Name that Windows version

Ok... so you've read the article.  Now - Name That Windows Version!

Do you think you got it right?

Get the answer.

19 comments
LarryD4
LarryD4

Woo Hoo I got it! Man that had Wndows 98 written all over it.

Derek Schauland
Derek Schauland

It is somewhat funny that the same kind of questions were asked about Windows 98 as are asked about Vista. Ironic how similar yet different they are... no matter that there are nearly 10 years between them.

Jacky Howe
Jacky Howe

At least you didn't have to invest in new hardware to be able run it properly.

Ben Iron Damper
Ben Iron Damper

I chose 98 but I noticed in the options list you left of Windows ME.

The Scummy One
The Scummy One

Ok, and was it worth it?? The original release of this was cr@p, it was re-released and there was no Upgrade from the previous version, screwing over anyone that bought it first, cause they had to re-purchase a second edition license.

John Sheesley - TechRepublic Pro
John Sheesley - TechRepublic Pro

If you've been in IT for any time at all, it seems like many of the arguments for and against Windows Vista have all been heard before. I dug around TechRepublic's big brother site CBSNews.com and found an article about a version of Windows. I redacted the version information and some other historical references and posted it on Classics Rock: http://blogs.techrepublic.com.com/classic-tech/?p=187 See if you can came the version of Windows that's being discussed. You'll see that articles such as this rehash the same arguments for and against new versions year after year. Can you name the correct version of Windows?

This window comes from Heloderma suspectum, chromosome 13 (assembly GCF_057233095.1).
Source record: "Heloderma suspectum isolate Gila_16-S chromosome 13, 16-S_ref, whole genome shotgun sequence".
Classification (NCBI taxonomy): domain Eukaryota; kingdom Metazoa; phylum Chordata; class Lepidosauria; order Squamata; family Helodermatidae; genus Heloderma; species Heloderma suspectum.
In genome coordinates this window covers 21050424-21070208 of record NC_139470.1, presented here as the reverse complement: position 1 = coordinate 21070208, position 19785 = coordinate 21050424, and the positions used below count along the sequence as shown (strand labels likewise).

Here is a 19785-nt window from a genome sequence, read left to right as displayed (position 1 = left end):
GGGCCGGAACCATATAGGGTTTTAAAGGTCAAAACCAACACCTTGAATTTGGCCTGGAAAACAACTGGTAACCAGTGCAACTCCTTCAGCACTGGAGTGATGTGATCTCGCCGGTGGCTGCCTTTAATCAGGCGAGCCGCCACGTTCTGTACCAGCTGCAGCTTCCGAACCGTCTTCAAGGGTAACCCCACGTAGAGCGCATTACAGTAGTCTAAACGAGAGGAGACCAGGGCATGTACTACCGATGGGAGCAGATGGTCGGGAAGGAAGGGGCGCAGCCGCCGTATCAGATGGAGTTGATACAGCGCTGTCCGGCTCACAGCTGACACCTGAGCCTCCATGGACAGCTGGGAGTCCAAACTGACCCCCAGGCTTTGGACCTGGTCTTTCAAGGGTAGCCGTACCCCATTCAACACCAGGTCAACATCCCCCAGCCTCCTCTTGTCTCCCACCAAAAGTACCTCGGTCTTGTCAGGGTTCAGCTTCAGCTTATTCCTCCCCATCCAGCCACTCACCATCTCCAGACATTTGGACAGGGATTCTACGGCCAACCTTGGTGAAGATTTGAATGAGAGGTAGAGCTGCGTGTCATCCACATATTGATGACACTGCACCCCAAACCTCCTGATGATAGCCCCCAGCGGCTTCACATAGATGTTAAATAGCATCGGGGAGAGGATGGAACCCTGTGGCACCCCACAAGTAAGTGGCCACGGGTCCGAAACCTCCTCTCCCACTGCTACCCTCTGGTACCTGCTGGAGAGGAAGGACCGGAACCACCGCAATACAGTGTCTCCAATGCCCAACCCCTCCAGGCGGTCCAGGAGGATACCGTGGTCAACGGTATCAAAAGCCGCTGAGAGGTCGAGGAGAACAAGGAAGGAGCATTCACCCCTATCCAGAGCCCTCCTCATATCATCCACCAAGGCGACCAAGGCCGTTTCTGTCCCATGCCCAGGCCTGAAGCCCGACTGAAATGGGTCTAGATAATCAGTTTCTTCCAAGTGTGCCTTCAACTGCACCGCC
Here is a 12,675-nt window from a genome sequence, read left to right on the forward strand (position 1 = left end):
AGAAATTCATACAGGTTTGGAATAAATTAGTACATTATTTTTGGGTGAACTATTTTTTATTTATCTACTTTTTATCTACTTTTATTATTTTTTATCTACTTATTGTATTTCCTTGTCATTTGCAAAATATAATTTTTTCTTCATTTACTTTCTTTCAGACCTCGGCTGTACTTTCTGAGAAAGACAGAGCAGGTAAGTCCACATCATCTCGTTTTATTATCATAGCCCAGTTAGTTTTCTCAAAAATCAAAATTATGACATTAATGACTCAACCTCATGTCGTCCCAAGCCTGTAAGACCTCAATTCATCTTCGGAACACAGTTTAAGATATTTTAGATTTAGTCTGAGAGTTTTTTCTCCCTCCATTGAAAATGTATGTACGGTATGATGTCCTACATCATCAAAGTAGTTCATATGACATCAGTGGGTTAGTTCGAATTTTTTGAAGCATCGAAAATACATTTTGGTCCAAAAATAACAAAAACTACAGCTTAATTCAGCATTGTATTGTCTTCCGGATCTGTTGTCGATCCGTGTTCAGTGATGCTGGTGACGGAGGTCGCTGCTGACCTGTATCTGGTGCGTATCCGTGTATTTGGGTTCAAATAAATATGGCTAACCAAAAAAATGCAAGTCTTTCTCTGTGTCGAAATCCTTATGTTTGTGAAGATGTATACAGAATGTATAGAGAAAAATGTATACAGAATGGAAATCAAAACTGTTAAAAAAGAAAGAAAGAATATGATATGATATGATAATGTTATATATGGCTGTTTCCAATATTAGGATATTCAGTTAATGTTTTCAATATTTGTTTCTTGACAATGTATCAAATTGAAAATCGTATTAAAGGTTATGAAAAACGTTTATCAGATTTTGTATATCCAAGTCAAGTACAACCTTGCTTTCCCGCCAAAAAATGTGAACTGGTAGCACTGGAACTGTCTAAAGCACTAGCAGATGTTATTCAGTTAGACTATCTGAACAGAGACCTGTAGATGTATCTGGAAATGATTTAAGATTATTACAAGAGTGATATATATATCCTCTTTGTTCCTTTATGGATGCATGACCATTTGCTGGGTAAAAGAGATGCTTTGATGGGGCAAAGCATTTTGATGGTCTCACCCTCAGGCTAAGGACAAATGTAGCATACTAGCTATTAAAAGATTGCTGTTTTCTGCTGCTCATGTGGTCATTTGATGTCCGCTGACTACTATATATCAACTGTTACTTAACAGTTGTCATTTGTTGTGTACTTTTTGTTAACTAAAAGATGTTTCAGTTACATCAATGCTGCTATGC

Locrian_Lyric
Locrian_Lyric

MS tends to get it right every other version or so.

Bramazoid
Bramazoid

There was a free Win98SE upgrade CD you could order from MS to upgrade the original 98 to SE. I have three of 'em.

Wally Bahny
Wally Bahny

I like this idea, John. It would be a fun article once every week or two just to lighten the load. By the way, I got it right.

Jacky Howe
Jacky Howe

and I thought that it was deliberate so it had to be pre ME. ME was an interesting OS to work with. It either worked or it didn't. No if's or buts.

Ben Iron Damper
Ben Iron Damper

Yes indeed it was a HORRIBLE version. Dare a I say the worst of the MS OS releases.

John Sheesley - TechRepublic Pro
John Sheesley - TechRepublic Pro

I thought it might be fun. I probably will try it again from time to time. I might have made this one a little too easy though. So far most people have got it right!

Jacky Howe
Jacky Howe

that I did the poll before it was updated, I would have picked ME if it had of been there. ;)

The Scummy One
The Scummy One

I went to see how many people voted which way, and saw Me there all of a sudden??? It took a moment, but I realized you must have updated it :D Edit: And having Me on there may skew the right vs. wrong answers a bit more to the wrong :D

Derek Schauland
Derek Schauland

Looking at the bottom for editorial whoopses would be cheating... and winners never cheat or something like that